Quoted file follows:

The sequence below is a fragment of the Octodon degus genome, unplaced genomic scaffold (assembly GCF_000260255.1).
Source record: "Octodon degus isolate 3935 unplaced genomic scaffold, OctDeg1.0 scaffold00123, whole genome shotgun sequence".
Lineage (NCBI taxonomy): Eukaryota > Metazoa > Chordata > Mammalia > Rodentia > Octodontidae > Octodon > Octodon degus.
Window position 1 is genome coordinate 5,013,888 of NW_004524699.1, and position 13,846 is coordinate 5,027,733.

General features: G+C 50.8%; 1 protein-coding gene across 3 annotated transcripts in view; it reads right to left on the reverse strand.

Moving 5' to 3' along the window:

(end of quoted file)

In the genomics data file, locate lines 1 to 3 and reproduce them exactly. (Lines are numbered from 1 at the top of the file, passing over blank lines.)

The sequence below is a fragment of the Octodon degus genome, unplaced genomic scaffold (assembly GCF_000260255.1).
Source record: "Octodon degus isolate 3935 unplaced genomic scaffold, OctDeg1.0 scaffold00123, whole genome shotgun sequence".
Lineage (NCBI taxonomy): Eukaryota > Metazoa > Chordata > Mammalia > Rodentia > Octodontidae > Octodon > Octodon degus.